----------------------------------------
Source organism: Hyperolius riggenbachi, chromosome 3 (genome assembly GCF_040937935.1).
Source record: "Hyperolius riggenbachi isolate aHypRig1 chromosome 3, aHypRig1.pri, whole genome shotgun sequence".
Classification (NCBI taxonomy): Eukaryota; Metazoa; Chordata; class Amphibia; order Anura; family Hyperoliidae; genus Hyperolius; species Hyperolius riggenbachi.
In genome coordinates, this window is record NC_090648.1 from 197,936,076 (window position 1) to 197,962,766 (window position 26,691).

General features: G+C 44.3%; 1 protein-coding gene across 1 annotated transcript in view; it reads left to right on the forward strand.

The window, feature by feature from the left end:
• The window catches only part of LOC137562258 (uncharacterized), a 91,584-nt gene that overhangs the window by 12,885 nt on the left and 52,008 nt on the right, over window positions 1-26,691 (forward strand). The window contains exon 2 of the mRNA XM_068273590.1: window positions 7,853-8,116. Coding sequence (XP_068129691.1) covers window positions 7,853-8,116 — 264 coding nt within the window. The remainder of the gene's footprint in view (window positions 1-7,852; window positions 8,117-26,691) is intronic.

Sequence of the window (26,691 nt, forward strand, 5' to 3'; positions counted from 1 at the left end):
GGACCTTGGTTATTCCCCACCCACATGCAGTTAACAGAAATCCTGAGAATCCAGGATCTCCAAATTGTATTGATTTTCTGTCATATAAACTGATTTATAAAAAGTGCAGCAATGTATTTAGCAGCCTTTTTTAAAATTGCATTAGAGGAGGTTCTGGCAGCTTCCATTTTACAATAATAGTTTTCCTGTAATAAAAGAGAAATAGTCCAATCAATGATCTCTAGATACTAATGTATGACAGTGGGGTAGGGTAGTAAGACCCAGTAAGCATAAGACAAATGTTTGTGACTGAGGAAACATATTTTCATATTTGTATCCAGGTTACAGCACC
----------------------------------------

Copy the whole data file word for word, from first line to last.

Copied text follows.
Source organism: Hyperolius riggenbachi, chromosome 3 (genome assembly GCF_040937935.1).
Source record: "Hyperolius riggenbachi isolate aHypRig1 chromosome 3, aHypRig1.pri, whole genome shotgun sequence".
Classification (NCBI taxonomy): Eukaryota; Metazoa; Chordata; class Amphibia; order Anura; family Hyperoliidae; genus Hyperolius; species Hyperolius riggenbachi.
In genome coordinates, this window is record NC_090648.1 from 197,936,076 (window position 1) to 197,962,766 (window position 26,691).

General features: G+C 44.3%; 1 protein-coding gene across 1 annotated transcript in view; it reads left to right on the forward strand.

The window, feature by feature from the left end:
• The window catches only part of LOC137562258 (uncharacterized), a 91,584-nt gene that overhangs the window by 12,885 nt on the left and 52,008 nt on the right, over window positions 1-26,691 (forward strand). The window contains exon 2 of the mRNA XM_068273590.1: window positions 7,853-8,116. Coding sequence (XP_068129691.1) covers window positions 7,853-8,116 — 264 coding nt within the window. The remainder of the gene's footprint in view (window positions 1-7,852; window positions 8,117-26,691) is intronic.

Sequence of the window (26,691 nt, forward strand, 5' to 3'; positions counted from 1 at the left end):
GGACCTTGGTTATTCCCCACCCACATGCAGTTAACAGAAATCCTGAGAATCCAGGATCTCCAAATTGTATTGATTTTCTGTCATATAAACTGATTTATAAAAAGTGCAGCAATGTATTTAGCAGCCTTTTTTAAAATTGCATTAGAGGAGGTTCTGGCAGCTTCCATTTTACAATAATAGTTTTCCTGTAATAAAAGAGAAATAGTCCAATCAATGATCTCTAGATACTAATGTATGACAGTGGGGTAGGGTAGTAAGACCCAGTAAGCATAAGACAAATGTTTGTGACTGAGGAAACATATTTTCATATTTGTATCCAGGTTACAGCACC